Coronavirus vaccines: Why are some countries recommending single dose for teens, young adults?

By | October 12, 2021

Concerns of myocarditis, an inflammation of the heart, after a second COVID vaccine dose in teens and young adults has sparked several countries to turn to a single-dose vaccination tactic for that age group instead of the double dosage, according to multiple media outlets.  

Officials in several countries, including England, Norway and Hong Kong, have recommended administering a single dose of the Pfizer-BioNTech vaccine for children ages 12 and older. The effort is intended to provide partial protection from the coronavirus while reducing the risk of potential side effects, such as myocarditis, an adverse reaction occasionally seen after a second dose of one of the mRNA vaccines in this age group, according to multiple reports.  

Dr. Aaron Glatt, a spokesperson for the Infectious Diseases Society of America and professor and chair of medicine at Mount Sinai South Nassau on Long Island, New York, weighed in on the reports and told Fox News, “This new strategy is certainly worthwhile evaluating. It has theoretical and practical advantages if it works.” Glatt warned, “However, the appropriate full studies to prove that this should be the standard approach remain to be performed and analyzed.” 

Some countries have recommended giving children 12 and older a single dose of the Pfizer-BioNTech COVID-19 vaccine. (iStock)

Some countries have recommended giving children 12 and older a single dose of the Pfizer-BioNTech COVID-19 vaccine. (iStock) (iStock)

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Health officials in Hong Kong recommended a single dose of the Pfizer-BioNTech vaccine for children ages 12-17 last month after reports of heart inflammation were seen as a side effect of the second dose of the mRNA vaccine, according to a report by Reuters.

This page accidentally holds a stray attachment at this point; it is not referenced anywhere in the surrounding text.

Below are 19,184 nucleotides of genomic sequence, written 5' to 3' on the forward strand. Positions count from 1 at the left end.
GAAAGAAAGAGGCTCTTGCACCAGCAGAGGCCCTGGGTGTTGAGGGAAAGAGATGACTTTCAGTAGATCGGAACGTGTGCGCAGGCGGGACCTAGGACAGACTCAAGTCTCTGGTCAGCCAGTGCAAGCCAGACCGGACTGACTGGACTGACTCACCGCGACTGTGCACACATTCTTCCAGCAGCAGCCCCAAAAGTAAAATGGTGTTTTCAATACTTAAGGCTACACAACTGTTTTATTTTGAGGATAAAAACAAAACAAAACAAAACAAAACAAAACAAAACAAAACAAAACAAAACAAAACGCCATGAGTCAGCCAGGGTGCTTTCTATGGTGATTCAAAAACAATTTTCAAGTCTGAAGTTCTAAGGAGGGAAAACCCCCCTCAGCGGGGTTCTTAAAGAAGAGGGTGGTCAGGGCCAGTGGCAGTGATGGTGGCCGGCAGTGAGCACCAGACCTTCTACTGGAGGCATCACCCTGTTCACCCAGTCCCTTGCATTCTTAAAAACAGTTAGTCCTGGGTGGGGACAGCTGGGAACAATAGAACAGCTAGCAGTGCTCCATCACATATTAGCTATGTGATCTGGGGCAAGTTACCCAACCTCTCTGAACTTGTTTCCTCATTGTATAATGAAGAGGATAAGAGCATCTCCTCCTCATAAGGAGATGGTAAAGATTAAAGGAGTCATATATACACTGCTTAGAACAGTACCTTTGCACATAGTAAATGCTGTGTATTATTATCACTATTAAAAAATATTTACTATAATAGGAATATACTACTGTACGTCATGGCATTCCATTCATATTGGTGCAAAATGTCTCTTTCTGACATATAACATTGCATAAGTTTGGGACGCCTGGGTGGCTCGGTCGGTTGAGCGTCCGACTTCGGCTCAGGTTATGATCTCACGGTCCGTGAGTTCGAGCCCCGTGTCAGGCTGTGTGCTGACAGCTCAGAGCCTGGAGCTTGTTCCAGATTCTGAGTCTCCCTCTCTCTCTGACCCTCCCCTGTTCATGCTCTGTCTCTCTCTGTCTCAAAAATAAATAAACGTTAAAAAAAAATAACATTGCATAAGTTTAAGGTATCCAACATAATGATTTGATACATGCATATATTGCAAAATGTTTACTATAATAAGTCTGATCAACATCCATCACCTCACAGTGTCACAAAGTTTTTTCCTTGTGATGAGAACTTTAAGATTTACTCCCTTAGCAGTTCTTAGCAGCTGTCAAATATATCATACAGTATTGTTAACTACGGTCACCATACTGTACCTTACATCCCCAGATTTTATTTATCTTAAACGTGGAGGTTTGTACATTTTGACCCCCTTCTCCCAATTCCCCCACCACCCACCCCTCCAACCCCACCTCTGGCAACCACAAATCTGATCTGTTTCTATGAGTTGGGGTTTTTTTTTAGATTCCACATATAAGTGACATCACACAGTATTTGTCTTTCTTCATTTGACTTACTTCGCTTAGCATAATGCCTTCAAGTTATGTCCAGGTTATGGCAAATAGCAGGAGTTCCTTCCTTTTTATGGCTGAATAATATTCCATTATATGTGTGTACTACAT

Professor Lau Yu-lung, who chairs a panel of health experts advising Hong Kong government officials on their vaccination program, told a local media outlet that health experts thought it was more beneficial for teenagers to receive only one dose to “greatly reduce the chance of heart inflammation,” according to Reuters.

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England and Norway are also recommending the single dose of the Pfizer/BioNTech vaccine to children ages 12-15 and will await a decision on second doses until further data is rolled out, according to multiple reports.  

According to the Centers for Disease Control and Prevention (CDC),  cases of myocarditis and pericarditis, an inflammation of the lining of the heart, occurred more often in male adolescents and young adults after receiving a second dose than after the first dose of the mRNA Covid-19 vaccine (Pfizer-BioNTech or Moderna).  

Those who reported having myocarditis or pericarditis responded well to medicine and recovered quickly, the CDC said on its website.  

A statement on the health agency website noted, “These reports are rare and the known and potential benefits of COVID-19 vaccination outweigh the known and potential risks, including the possible risk of myocarditis or pericarditis.” 

A patient receives his vaccine. (iStock)

A patient receives his vaccine. (iStock) (iStock)

Dr. Fred Davis, an associate chair of emergency medicine at Northwell Health in New York, told Fox News, “The CDC reports that myocarditis reporting rates were 40.6 cases per million after the second doses of mRNA COVID-19 vaccines administered to males aged 12−29 years. That is far less than 1% in this group.” 

Davis, who specializes in emergency medicine, told Fox News that myocarditis remains a rare side effect of the mRNA vaccine, and that if it does occur, “Most of these cases respond well to anti-inflammatory medication and rest. Most of these symptoms resolve in one to two weeks.” 

Davis also commented on those countries that recommend the single-shot tactic and told Fox News, “While the approach to offer a single dose of vaccination for children 12 and older will offer less protection (52% with one dose vs 88% with two doses of Pfizer), this approach allows more children to be vaccinated with number of vaccines at hand while also reducing the already minimal risk of side effects seen after the second dose.”  

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Davis, who is board certified in emergency medicine and an associate professor at the Donald and Barbara Zucker School of Medicine at Hofstra/Northwell in Hempstead, New York, told Fox News, “This approach of a single dose will hopefully encourage more parents to realize the benefits greatly outweigh the risks and get their children vaccinated.”

Meanwhile, Glatt, who is also a hospital epidemiologist, cautioned that “We also need to understand that in adults, the data clearly show that two doses are needed to get stronger immunity.” 


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